New technology gives rise to tasty alternative for gluten-free bread

10/04/2024
L - lead scientist Austin Burroughs, M - co-founder Ioannis Stasinopolous, R - COO and co-founder Niki Christopoulou

AN Edinburgh-based startup is exploring a new technology that could create gluten-safe food products, such as bread, while retaining the taste and texture of the real thing.

Scientists from Prozymi Biolabs, a biotechnology business with facilities at the Roslin Innovation Centre, are testing the feasibility of a new enzyme technology that degrades gliadin – the protein in gluten responsible for provoking an immune system response and celiac disease.

By preserving the harmless parts of gluten that contribute to the taste, smell, look, and feel of regular wheat-based goods, the company aims to create gluten-safe products that address the common issues associated with existing options – starting with bread.

The research is being supported by the Industrial Biotechnology Innovation Centre (IBioIC) and received £65,000 of funding at the Scottish EDGE Awards in November 2023. The start-up also recently secured £100,000 through the Innovate UK bio-based manufacturing Launchpad competition for Scotland.

The team is currently in talks with a leading British baker to explore a potential collaboration that could lead to the creation of the first samples of a new gluten-safe loaf. Gluten will remain present in the baked goods, but with gliadin deactivated it will be safe to consume for those with an intolerance.

The substitute for wheat flour in many of the gluten-free alternatives available to shoppers is typically made up of around 7 to 14 ingredients, sourced from various countries worldwide. The startup could also lower the carbon footprint of gluten-free products by reducing reliance on imports of these ingredients.

The next step for the business will involve patenting and licensing the enzyme technology to bread producers. A range of other industries could also benefit from this approach, including pharmaceuticals, drinks, and pet food.

Prozymi Biolabs is one of 10 new companies to take part in the first Biotech Innovators programme. The initiative is designed to provide SMEs, spinouts and start-ups with access to commercial and technical expertise to help bring new bio-based products and services into the bioeconomy.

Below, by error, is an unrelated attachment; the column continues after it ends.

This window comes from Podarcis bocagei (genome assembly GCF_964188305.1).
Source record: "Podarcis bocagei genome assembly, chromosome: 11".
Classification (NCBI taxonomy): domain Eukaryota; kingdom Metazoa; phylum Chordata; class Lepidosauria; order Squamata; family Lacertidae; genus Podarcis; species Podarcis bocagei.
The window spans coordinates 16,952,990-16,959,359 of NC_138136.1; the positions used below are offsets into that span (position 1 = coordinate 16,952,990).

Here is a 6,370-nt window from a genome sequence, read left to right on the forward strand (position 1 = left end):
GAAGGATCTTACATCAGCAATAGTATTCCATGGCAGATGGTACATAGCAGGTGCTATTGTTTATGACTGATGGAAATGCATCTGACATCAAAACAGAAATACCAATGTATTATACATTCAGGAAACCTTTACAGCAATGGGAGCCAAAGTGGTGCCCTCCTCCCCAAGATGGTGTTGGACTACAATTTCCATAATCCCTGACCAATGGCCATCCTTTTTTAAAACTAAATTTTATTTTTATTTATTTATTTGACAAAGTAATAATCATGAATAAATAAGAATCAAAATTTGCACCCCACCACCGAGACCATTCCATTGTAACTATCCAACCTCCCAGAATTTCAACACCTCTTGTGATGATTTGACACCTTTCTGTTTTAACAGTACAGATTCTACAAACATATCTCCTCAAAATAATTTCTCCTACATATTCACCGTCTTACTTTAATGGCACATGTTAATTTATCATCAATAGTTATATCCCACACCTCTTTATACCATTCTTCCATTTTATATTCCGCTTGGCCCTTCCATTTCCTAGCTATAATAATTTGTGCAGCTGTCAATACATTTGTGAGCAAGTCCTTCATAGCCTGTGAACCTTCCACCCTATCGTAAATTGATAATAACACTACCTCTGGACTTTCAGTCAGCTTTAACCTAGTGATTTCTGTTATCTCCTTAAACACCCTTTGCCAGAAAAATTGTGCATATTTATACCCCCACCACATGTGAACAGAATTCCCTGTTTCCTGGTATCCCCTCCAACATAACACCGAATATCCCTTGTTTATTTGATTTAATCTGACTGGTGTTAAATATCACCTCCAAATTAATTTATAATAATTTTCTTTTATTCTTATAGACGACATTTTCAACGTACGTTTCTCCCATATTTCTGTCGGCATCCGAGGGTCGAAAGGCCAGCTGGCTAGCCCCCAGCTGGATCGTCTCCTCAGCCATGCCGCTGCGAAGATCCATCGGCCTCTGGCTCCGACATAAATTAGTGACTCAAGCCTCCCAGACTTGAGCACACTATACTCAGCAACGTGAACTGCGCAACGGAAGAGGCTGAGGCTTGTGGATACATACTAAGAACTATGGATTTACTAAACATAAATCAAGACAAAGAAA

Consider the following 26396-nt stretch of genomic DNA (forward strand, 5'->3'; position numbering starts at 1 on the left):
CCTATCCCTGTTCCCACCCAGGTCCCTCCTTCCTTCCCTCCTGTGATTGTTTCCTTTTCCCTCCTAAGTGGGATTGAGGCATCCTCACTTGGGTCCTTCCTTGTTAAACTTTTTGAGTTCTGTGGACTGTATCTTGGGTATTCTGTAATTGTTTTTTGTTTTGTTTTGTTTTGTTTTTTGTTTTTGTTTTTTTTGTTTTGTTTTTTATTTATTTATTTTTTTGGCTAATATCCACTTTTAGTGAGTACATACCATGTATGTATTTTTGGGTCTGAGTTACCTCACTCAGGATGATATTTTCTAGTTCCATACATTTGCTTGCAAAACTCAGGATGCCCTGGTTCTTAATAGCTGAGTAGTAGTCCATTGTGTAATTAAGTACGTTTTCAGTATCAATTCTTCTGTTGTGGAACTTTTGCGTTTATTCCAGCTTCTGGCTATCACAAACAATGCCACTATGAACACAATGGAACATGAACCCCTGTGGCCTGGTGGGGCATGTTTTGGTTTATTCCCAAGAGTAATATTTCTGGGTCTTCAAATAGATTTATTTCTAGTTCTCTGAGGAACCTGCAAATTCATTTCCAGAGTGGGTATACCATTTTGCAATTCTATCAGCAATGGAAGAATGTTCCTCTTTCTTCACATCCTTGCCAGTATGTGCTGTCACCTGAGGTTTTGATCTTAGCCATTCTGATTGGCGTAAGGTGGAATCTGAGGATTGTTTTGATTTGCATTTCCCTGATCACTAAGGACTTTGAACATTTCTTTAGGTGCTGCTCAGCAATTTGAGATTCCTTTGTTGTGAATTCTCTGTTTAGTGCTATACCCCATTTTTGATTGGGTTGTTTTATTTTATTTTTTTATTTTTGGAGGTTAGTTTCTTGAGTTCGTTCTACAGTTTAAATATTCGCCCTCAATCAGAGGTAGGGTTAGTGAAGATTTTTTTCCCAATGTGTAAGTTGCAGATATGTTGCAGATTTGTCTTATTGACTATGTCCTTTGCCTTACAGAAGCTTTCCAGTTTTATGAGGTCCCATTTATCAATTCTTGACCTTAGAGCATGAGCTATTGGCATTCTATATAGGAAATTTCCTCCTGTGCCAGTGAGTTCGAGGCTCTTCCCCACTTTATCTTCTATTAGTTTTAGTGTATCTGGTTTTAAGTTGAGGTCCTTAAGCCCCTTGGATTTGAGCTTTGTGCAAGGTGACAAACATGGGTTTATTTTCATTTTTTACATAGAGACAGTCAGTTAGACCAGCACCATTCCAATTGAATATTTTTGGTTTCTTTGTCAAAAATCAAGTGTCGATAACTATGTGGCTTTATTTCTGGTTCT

Dr Ioannis Stasinopoulos, co-founder of Prozymi Biolabs, said: “We are thrilled with the progress we have made so far. I have several close friends that are sensitive to gluten, so it is exciting to think that the technology we are developing could have an influence on the food they consume. Based on the results so far, we have the opportunity to explore other avenues, including gluten-safe beer and better quality supplements for celiacs.

“The tailored support we received through the Biotech Innovators programme has been really helpful. It enabled us to meet with other biotech startups, find investors that are relevant to our sector, and initiate collaborations with the IBioIC scale-up centres.”

Dr Liz Fletcher, director of business engagement at IBioIC, said: “Prozymi Biolabs is a brilliant testament to the impact of collaboration between science and industry, demonstrating the potential to enhance the quality of foods for people with gluten intolerance. Not only does it address the challenges of existing alternative products and the associated carbon footprint, but it also showcases the adaptability of enzyme technology across various industries. We look forward to continuing our support and witnessing Prozymi’s next steps in its effort towards a healthier and more sustainable bioeconomy.”

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